Granick voiced what the crowd already knew — every country’s lame government wants to control the Internet so they can guarantee their citizens security and anonymity while making it easier for them to watch what folks are doing, censor it and centralize control.
Of course, that also didn’t sit well with the hackers — but a lot of the security pros didn’t see much wrong with it.
In an ideal world, the Internet would be open, free, decentralized.
The problem is there’s always the “Yes but …”
Individuals shouldn’t be harassed, bullied. There are loosely defined social norms and courtesies that should be observed for groups and individuals. We owe it to our children to let them explore, make mistakes, learn … after all, they are our future. People have to be protected from their own stupidity and greed.
As it is, the Internet isn’t free, isn’t safe, isn’t secure; that’s what most of the Black Hatters and security pros were focused on at the event.
They were there to learn newer, better techniques to deliver that balance.
Along the way, a person has to have a little fun like hacking each other’s phone/tablet/computer/watch, tapping into ATM machines, fiddling with slots and finding their way into anything with a computer chip in it and a line of code.
With 100 sessions to attend, black hatters found that damn near everything could be hacked.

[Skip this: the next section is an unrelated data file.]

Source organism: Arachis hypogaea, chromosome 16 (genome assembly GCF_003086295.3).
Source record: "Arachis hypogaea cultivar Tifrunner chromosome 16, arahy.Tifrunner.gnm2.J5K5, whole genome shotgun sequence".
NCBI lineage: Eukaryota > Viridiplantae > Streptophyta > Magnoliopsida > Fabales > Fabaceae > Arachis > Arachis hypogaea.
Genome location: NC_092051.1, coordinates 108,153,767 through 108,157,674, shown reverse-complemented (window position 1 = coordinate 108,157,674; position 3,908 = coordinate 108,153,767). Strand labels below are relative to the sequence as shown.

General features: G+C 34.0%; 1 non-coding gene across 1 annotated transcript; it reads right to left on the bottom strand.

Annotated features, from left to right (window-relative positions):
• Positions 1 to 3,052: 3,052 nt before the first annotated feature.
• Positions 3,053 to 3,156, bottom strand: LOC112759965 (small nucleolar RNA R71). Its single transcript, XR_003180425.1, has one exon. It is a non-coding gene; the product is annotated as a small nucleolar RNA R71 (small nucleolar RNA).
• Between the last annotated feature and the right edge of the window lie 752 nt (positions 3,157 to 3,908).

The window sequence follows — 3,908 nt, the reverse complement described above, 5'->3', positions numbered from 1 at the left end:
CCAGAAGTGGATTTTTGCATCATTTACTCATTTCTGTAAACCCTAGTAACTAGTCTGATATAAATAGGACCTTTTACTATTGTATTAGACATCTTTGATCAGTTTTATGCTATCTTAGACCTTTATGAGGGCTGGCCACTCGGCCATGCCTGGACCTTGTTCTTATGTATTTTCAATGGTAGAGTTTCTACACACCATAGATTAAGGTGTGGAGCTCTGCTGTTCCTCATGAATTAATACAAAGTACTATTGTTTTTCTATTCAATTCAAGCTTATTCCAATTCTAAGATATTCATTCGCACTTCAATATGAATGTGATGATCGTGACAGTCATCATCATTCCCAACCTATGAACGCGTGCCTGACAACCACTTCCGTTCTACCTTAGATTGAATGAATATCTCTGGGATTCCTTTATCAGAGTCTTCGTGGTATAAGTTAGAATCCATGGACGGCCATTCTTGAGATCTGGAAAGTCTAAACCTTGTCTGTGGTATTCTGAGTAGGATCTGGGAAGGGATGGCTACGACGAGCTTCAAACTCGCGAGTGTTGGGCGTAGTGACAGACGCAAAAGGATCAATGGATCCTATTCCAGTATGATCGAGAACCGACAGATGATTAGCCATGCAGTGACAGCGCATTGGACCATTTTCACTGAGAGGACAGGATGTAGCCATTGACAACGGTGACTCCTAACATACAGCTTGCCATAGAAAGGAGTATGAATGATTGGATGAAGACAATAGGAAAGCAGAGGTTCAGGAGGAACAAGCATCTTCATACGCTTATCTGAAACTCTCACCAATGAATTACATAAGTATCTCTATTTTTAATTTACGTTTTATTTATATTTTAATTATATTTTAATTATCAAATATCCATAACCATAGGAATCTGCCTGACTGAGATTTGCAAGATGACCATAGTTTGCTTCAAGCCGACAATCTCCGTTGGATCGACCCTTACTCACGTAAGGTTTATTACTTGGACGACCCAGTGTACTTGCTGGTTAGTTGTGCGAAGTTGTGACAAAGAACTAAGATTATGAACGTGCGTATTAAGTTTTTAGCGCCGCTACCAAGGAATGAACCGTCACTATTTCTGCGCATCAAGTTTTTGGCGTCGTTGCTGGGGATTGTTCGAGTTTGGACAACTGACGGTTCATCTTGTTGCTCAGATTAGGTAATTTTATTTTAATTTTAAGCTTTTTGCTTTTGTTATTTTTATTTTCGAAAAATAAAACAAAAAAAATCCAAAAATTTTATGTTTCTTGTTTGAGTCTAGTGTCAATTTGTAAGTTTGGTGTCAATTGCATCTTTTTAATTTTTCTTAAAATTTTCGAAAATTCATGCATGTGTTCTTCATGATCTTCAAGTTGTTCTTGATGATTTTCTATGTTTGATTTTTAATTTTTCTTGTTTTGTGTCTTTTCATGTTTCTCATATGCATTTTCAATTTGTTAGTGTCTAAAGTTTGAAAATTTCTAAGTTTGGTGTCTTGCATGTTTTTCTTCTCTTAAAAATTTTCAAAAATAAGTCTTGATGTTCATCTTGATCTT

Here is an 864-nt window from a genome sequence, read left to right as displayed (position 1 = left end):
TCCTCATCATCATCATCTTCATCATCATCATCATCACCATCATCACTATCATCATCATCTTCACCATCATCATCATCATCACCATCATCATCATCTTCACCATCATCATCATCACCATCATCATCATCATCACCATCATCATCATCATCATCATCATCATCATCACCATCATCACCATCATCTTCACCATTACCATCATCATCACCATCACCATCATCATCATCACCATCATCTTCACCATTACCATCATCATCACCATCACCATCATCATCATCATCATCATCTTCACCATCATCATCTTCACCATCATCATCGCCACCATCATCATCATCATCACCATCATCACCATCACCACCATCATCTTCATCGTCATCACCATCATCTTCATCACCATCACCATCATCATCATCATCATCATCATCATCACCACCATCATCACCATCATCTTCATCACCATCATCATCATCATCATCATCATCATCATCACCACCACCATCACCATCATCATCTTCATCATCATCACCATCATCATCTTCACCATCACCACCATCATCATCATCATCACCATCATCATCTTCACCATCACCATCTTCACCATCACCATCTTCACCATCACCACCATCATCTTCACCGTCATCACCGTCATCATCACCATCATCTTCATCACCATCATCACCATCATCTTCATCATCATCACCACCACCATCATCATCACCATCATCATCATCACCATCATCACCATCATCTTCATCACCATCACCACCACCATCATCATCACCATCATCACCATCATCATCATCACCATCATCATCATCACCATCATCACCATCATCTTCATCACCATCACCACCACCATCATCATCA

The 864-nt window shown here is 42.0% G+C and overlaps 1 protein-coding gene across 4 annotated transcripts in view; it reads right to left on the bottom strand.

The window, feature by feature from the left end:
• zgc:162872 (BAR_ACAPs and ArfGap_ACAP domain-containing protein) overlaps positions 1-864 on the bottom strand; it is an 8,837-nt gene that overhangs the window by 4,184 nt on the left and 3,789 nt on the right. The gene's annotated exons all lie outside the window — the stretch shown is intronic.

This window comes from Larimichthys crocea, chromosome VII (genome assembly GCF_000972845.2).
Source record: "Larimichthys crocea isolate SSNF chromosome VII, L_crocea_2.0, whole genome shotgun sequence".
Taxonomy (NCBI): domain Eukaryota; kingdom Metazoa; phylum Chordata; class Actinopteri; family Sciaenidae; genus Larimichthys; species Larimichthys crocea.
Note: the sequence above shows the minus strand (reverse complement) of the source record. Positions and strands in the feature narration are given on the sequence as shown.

By 2020, Cisco projects, we’ll have 50 billion intelligent sensors, connections with just about anything you can imagine giving creative selling opportunities for almost everyone and more targets that need to be tested, protected.
With software holes and opportunities for holes everywhere you turn, the black hat and DefCon were also giant job fairs.
Exhibitors and headhunters were everywhere, searching for seasoned hackers to recruit.
They only validated what Burning Glass Technologies recently reported – there aren’t enough cybersoldiers to fill the open positions in the U.S. or around the globe.
The company noted that cybersecurity jobs have grown three times faster than other IT jobs and the skill sets that are needed continue to rise.
Sure, government and spook agencies preprinted offer form letters but the financial, healthcare, auto and consumer goods organizations also had their eyes out for possible recruits.
The demand/shortage also means cybersecurity jobs also offer salary premiums ($80K U.S. plus, compared to other IT jobs).
None of the headhunters looking for folks work for organizations – here or abroad – that are inherently evil (O.K., a few maybe) but it is impossible for them to deliver everything we want – a free, open Internet; free speech; online safety/security and the right to privacy.
Remember, it’s a network of networks built with new code using old code to do things people didn’t even think about a few years ago.
That’s pretty hard to destroy and rebuild from the ground up.
Andy Marken of Marken Communications in Santa Clara, Calif., writes on a host of cultural topics. Reach him at Andy@MarkenCom.com.